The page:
The date went largely unnoticed, but May 17 was Day 100 of coronavirus in San Antonio, counting back to Feb. 7 when the first evacuees from China arrived at Lackland Air Force Base to remain in quarantine for 14 days before returning home.
The events of early February seem like an eternity ago. COVID-19 had swept through Wuhan in China and was spreading in southern Italy and beyond, but the U.S. public had yet to fully glean the coming impact. San Antonio would record its first confirmed case on Feb. 13, one week after the arrival of the evacuees, and one of the early confirmed cases in the United States at that time.
To put into perspective the damage done by the virus in the short space of approximately three months, consider that about 34,000 people worldwide had tested positive and 700 had died when that first charter flight landed here on Feb. 7. Since then, 54,509 people have tested positive in Texas and 1,506 in the state have died. And Texas is not among the hardest-hit states.
Nationally, more than 1.65 million have tested positive and more than 97,000 have died. Globally, more than 5 million have tested positive and about more than 340,000 have died. In Bexar County, 2,418 have tested positive and 66 have died. The first death here was reported on March 22.
On average, one person has died every day in Bexar County since then.
The actions taken in early March by San Antonio Mayor Ron Nirenberg and Bexar County Judge Nelson Wolff to initiate emergency orders mandating business and office closures and countywide sheltering practices have resulted in the city and county posting the lowest per capita infection rates and deaths of the top five metro areas in Texas. While San Antonio can point with some satisfaction to the positive outcomes those measures have yielded to date, nothing could shield the local economy from disaster.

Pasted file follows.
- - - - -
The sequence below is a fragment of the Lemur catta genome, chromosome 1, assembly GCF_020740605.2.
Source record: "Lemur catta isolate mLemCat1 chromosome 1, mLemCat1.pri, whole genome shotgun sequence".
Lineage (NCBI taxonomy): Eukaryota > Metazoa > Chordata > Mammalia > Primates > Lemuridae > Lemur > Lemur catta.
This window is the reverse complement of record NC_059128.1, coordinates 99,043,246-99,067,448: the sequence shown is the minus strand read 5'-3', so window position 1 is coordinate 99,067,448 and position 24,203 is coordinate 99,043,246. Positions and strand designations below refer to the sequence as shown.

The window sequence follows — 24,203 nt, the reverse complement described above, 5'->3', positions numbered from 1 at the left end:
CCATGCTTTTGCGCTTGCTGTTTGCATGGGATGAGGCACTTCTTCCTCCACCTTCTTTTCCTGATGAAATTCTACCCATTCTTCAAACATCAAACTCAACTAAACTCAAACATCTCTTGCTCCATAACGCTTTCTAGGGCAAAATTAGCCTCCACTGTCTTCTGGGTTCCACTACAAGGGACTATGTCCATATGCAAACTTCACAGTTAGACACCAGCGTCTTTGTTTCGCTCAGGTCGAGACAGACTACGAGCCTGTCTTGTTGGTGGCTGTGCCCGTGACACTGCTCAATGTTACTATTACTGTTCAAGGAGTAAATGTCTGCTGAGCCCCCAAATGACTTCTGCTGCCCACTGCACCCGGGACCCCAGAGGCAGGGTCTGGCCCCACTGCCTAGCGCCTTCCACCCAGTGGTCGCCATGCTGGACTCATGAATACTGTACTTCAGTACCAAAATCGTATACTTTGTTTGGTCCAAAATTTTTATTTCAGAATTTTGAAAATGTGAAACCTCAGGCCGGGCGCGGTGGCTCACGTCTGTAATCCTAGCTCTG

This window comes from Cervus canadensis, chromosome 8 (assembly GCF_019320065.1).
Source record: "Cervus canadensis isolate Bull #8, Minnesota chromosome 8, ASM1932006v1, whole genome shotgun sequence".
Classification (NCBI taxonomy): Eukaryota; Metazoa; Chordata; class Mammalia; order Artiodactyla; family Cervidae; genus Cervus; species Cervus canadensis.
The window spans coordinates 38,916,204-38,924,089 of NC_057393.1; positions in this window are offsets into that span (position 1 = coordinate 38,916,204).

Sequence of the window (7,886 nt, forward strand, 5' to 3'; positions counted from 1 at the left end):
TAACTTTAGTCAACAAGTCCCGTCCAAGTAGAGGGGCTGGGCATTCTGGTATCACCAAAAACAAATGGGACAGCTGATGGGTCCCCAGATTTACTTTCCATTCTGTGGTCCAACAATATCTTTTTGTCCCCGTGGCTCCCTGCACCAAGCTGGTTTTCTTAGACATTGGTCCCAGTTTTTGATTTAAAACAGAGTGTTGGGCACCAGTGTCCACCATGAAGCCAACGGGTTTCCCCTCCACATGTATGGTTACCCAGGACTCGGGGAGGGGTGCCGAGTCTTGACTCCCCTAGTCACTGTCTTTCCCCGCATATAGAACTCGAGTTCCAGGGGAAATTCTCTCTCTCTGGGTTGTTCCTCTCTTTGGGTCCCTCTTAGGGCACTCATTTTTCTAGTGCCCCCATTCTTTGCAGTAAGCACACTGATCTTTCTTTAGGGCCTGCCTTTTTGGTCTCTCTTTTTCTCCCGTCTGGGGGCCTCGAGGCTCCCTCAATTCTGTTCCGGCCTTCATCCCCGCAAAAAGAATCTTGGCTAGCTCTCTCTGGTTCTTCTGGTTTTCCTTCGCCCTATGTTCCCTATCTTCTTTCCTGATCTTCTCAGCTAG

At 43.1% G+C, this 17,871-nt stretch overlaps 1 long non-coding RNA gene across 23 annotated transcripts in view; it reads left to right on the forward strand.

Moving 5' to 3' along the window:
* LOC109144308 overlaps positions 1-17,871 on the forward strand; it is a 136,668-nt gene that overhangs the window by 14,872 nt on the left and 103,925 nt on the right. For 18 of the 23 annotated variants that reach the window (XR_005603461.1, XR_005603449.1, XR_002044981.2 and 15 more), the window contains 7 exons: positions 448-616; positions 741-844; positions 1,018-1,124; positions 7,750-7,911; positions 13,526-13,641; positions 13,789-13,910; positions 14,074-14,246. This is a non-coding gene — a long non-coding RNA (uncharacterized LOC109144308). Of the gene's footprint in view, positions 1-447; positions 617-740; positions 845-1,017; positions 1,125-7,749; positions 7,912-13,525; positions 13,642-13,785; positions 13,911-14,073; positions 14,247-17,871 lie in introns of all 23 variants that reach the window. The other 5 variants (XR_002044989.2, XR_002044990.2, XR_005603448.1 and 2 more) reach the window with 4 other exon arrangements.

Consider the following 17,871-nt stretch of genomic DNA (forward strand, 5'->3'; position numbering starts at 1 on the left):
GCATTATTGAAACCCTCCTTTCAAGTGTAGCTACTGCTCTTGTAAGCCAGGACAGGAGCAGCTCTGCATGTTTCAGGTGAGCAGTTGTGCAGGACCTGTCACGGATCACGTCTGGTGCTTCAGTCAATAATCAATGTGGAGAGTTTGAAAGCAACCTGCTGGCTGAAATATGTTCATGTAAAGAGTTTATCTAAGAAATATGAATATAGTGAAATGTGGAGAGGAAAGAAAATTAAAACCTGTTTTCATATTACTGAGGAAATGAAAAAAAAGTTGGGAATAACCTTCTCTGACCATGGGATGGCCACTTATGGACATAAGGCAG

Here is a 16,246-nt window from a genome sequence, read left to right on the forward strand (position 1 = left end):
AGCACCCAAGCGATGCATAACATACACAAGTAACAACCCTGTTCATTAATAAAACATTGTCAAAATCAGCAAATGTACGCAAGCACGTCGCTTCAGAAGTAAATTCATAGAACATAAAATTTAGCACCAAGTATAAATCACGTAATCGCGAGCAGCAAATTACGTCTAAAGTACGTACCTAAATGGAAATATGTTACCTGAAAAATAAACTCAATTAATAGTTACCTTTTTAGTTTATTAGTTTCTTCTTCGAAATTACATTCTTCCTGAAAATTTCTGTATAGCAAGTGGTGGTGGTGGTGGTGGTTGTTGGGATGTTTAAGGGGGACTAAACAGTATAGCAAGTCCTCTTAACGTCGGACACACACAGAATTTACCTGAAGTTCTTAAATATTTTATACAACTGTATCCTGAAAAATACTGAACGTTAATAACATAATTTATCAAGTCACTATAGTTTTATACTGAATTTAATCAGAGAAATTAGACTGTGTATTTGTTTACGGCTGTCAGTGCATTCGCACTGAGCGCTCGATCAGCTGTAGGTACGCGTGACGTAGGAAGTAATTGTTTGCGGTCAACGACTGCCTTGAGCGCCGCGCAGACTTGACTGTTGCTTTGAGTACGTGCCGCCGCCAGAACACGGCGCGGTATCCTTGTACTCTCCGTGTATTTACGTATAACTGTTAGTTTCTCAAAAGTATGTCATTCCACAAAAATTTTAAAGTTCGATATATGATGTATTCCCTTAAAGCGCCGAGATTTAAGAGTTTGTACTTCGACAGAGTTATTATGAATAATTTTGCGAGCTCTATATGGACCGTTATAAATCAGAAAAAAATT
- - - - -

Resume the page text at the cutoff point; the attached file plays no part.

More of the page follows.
More than 115,000 people in the county have filed for unemployment since mid-March. With a population of 2 million, including about 1.2 million working-age adults (over 18 and under 65, according to the U.S. Census Bureau), more than 9 percent of the population has been added to the pre-COVID-19 unemployment rate of 3.1 percent. Statewide that number is now 12.8 percent, with more than 2 million left jobless.
Beyond the cold statistics, the last 100 days in San Antonio have changed life and work here in ways that cannot yet be measured. Some things are clearly visible: We have seen the collapse of the visitor and hospitality industry. A downtown long reliant on conventioneers and tourists is now hollowed out. Citywide, there is no reliable measure yet on the devastation visited on working-class families, small businesses, and now, vulnerable nonprofits that are part of the city’s social safety network. School districts and colleges and universities are struggling to construct safe and practical return-to-campus plans for the next academic year.
Recovery of the economy will likely take longer than the recovery of public health, although both remain uncertain as the state’s reopening continues. For those who initially branded the coronavirus a hoax, and those who defy calls today by public health officials to don face masks and practice prudent social distancing, the time for denial is long past.
Local authority has been superseded by state authority, so the mayor and county judge are left to lead by example and hope people will follow. Many, obviously, are not.
On Monday, Gov. Greg Abbott cleared the way for bars, bowling alleys, gyms, summer camps, and just about every other business to open except theme parks and concert venues. All Texas beaches reopened on May 1.
The reopening comes with tradeoffs. Texas has seen a steady rise in the number of new cases reported each day since the reopening began. The statewide outbreak has yet to peak.
The actual numbers were muddied by state officials conflating coronavirus tests with antibody tests, an error Abbott disputed last week, although state officials since then have acknowledged the mistake and taken steps to correct the data. The Centers for Disease Control and Prevention acknowledged making the same error.
Polls show a solid majority of voters in Bexar County believe it is still too early to lift the sheltering and social distancing orders. Yet many are anxious to abandon sheltering practices and seek a return to normalcy. That was evident early this Memorial Day weekend as bars opened their doors, and highway traffic grew with people headed to Gulf Coast beaches and Hill Country rivers. City and county parks began to fill Friday.
This will be a Memorial Day to remember, or perhaps, one people will want to forget. What will the next 100 days bring? No one yet knows. We are still coming to terms with the first 100 days.
This column was updated to correct the date of the first coronavirus evacuees’ arrival.